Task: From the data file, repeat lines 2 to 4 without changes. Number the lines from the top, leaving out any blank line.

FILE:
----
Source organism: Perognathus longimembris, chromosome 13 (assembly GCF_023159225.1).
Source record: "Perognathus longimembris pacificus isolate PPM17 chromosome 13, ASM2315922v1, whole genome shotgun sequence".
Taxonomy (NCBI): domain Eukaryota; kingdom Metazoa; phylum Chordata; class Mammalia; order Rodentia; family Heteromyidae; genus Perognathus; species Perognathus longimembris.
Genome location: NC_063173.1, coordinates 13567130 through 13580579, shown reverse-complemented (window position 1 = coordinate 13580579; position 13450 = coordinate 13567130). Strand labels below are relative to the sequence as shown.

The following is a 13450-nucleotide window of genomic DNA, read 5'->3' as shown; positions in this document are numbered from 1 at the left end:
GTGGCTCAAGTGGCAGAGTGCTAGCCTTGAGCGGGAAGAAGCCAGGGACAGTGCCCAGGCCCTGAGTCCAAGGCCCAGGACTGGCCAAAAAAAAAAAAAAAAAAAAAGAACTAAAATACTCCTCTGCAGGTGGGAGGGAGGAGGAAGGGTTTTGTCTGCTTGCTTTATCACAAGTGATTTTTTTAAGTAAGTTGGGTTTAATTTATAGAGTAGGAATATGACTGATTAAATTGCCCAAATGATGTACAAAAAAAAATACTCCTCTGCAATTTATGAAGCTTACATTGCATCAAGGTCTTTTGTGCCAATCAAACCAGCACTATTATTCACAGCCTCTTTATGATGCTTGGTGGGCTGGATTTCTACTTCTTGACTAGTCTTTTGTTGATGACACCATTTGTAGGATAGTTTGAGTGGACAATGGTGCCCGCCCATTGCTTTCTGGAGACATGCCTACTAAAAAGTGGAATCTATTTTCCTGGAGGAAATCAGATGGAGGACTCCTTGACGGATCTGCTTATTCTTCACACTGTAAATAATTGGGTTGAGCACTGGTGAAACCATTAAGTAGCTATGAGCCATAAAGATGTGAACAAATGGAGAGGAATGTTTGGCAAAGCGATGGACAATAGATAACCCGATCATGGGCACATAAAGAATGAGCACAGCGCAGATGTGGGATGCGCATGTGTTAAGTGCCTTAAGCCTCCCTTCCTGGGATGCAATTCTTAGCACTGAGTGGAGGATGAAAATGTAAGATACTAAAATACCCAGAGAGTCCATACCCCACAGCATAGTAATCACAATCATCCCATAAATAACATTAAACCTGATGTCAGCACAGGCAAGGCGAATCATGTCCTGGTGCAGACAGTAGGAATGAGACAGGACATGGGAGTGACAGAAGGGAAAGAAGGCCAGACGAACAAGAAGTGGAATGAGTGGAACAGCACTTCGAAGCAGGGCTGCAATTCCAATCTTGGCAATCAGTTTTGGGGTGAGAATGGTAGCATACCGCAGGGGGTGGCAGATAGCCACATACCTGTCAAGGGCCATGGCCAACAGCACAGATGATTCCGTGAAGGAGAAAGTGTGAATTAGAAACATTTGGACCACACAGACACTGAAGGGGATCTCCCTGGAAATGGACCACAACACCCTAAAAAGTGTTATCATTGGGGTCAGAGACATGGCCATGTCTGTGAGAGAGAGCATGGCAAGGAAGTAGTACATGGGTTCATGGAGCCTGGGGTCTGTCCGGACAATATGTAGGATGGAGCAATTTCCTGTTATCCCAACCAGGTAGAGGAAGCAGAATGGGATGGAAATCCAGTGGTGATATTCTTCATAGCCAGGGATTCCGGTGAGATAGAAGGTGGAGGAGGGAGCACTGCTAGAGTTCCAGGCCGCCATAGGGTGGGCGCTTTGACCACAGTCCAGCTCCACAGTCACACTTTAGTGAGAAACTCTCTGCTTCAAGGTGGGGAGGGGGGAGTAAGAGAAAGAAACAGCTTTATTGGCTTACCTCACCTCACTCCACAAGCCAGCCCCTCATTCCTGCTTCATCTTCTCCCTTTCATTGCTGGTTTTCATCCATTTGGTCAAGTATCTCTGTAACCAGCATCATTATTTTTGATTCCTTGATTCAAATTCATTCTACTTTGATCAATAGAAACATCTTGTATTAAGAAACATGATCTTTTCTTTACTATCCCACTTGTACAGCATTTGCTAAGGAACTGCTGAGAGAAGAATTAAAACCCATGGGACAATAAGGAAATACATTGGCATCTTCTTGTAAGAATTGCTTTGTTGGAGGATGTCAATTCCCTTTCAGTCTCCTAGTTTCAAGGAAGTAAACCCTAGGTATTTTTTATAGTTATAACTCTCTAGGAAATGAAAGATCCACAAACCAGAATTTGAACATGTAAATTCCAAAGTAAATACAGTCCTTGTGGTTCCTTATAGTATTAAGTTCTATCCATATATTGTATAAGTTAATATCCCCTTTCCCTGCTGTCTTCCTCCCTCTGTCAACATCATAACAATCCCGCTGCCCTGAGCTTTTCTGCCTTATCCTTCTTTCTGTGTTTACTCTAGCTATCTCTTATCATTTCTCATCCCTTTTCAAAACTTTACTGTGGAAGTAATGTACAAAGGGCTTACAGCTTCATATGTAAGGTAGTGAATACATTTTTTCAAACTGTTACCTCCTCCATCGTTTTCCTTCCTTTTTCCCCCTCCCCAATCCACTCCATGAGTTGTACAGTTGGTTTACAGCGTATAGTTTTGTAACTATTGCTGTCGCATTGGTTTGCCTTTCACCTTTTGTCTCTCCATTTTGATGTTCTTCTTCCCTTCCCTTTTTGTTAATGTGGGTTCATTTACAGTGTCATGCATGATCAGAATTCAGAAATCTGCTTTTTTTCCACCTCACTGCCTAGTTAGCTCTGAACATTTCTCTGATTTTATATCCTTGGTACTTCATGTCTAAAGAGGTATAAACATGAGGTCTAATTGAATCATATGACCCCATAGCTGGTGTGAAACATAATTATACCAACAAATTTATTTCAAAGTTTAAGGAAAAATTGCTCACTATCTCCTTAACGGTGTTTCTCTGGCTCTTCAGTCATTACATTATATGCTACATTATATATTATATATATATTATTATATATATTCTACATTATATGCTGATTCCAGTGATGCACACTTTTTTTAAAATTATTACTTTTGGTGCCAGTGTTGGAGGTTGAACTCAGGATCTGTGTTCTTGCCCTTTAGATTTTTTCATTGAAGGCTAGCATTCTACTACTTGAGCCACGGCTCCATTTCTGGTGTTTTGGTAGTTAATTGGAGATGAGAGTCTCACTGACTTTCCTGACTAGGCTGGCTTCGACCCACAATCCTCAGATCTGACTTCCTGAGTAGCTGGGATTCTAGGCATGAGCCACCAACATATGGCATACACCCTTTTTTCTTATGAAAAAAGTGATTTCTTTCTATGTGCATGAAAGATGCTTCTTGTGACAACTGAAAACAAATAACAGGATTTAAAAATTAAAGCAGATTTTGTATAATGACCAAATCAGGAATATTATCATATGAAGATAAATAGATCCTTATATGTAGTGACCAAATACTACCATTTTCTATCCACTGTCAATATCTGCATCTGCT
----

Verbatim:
Source record: "Perognathus longimembris pacificus isolate PPM17 chromosome 13, ASM2315922v1, whole genome shotgun sequence".
Taxonomy (NCBI): domain Eukaryota; kingdom Metazoa; phylum Chordata; class Mammalia; order Rodentia; family Heteromyidae; genus Perognathus; species Perognathus longimembris.
Genome location: NC_063173.1, coordinates 13567130 through 13580579, shown reverse-complemented (window position 1 = coordinate 13580579; position 13450 = coordinate 13567130). Strand labels below are relative to the sequence as shown.